“USDA Forest Service Southern Research Station (SRS) Director Jim Reaves today announced that gardeners, foresters, landowners and others concerned about nonnative invasive plants in the South can now request free copies of “A Field Guide for the Identification of Invasive Plants in Southern Forests“. The long-awaited book is an update of the very popular “Nonnative Invasive Plants of Southern Forests: A Field Guide for Identification and Control“, published by the Station in 2003.”
MSUCares has a updated guide for Supplemental Wildlife Food Planting in the Southeast.
My colleagues just completed a multi-state northern bobwhite research initiative. The final report was just published by NRCS and is available online. It summarizes a suite of research projects that will improve conservation on farms. A quote from the Foreward should pique your interest – “You will find clear, concise recommendations and the kind of conservation practices to use on your farm or recommend to others for quail restoration. Much of the bobwhite’s needs are supported by farm bill programs approved by Congress and administered by USDA NRCS.” – L. Pete Heard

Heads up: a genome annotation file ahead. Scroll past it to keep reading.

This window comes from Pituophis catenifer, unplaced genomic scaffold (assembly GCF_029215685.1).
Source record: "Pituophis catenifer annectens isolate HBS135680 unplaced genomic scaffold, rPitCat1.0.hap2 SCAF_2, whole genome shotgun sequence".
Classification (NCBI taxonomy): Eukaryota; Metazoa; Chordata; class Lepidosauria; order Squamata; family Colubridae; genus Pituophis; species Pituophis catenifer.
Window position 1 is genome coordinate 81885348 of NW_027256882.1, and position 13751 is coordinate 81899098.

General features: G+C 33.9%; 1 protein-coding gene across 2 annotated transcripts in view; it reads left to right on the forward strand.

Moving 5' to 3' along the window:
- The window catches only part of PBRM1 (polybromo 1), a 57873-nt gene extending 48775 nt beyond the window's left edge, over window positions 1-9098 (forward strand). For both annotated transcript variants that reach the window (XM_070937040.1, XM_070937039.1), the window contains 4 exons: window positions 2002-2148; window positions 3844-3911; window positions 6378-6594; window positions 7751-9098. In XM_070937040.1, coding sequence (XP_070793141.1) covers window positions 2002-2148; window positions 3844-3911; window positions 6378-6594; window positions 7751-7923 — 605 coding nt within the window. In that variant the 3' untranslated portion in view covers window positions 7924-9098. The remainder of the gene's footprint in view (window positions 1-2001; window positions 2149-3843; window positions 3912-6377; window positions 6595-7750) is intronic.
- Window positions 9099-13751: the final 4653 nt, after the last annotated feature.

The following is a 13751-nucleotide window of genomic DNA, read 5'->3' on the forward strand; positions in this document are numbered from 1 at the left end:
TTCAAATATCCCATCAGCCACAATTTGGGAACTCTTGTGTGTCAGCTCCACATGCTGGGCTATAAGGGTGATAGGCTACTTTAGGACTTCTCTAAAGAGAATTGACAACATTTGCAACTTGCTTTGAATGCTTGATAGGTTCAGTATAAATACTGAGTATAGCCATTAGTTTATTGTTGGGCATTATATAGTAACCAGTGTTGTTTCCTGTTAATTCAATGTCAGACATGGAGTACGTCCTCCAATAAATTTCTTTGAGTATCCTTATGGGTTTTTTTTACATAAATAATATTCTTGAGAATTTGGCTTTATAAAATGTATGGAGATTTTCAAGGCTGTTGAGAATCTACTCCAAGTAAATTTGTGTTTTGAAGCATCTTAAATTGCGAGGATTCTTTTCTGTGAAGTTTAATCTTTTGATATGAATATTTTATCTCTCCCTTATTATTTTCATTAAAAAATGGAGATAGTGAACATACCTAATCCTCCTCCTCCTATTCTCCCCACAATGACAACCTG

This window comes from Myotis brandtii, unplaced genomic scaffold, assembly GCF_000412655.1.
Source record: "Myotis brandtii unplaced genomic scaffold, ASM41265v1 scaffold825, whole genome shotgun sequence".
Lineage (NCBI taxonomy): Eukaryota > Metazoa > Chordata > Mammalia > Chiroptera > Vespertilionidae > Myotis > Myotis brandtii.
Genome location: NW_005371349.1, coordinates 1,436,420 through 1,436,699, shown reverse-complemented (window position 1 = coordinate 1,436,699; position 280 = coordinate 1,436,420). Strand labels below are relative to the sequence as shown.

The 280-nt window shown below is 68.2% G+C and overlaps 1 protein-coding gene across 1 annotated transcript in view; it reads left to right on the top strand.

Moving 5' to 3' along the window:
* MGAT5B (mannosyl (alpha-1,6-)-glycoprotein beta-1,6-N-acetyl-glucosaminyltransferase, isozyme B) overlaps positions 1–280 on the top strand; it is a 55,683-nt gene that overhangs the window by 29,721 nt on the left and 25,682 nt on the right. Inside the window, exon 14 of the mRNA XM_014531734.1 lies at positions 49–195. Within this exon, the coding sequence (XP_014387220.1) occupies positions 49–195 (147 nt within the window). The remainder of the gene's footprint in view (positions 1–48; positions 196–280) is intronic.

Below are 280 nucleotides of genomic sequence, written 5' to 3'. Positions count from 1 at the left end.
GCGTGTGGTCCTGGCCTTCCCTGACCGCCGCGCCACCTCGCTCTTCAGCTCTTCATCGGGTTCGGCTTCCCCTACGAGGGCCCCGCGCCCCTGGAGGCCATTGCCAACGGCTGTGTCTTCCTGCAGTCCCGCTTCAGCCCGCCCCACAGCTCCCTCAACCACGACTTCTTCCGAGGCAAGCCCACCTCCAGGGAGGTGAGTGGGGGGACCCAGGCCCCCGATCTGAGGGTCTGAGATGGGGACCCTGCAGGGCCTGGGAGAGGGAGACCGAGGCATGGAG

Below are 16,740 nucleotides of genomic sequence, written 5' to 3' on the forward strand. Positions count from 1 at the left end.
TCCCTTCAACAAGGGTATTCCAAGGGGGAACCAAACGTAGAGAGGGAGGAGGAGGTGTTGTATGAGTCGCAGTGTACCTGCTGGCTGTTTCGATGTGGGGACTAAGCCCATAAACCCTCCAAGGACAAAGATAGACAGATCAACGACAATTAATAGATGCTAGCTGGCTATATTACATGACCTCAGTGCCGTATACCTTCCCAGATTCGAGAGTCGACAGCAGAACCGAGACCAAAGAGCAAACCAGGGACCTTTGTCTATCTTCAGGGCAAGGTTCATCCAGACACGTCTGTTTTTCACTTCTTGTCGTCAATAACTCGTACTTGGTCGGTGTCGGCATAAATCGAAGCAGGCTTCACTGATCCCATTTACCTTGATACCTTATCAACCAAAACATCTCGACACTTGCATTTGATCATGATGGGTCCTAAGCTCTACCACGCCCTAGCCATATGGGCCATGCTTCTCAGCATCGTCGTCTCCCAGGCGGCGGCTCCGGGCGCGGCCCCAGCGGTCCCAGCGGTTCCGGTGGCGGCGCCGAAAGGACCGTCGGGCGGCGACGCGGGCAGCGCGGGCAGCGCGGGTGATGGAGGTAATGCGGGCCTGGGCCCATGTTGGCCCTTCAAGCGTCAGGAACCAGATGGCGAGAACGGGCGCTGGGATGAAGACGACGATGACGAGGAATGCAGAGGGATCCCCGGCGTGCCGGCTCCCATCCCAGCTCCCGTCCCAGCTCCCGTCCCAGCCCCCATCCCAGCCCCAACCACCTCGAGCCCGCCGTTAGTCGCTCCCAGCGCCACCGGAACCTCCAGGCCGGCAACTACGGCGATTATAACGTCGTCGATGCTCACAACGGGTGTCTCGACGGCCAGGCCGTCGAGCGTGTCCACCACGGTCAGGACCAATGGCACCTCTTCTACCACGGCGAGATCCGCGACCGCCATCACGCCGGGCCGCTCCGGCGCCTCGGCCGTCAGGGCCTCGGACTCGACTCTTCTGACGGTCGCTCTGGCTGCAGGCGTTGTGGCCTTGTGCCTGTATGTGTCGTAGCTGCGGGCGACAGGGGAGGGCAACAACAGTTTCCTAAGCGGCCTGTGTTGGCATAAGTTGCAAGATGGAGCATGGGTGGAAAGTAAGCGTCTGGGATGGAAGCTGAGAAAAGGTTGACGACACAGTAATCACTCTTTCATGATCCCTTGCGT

Invasive Plants of the United States: Identification, Biology and Control provides identification, ecology, and control information for invasive plants in the United States occurring in aquatic, wetland, forest, rangeland, desert, or prairie habitats.
Invasive Plants Field and Reference Guide: An Ecological Perspective of Plant Invaders of Forests and Woodlands gives a scientific synthesis of what is known about the behavior of such species in managed, disturbed, and pristine forested systems in addition to key information for accurate identification.
Missouri Extension has published a great guide for installing field borders (herbaceous strips of vegetation replacing crops at field edges) entitled Field borders for agronomic, economic and wildlife benefits. The document illustrates some important principles of corridor design that we focus on in my course, but that are not incorporated (intentionally!) into farm plans nearly enough. The document is b/w, but color versions of the pictures can be viewed on the html version HERE.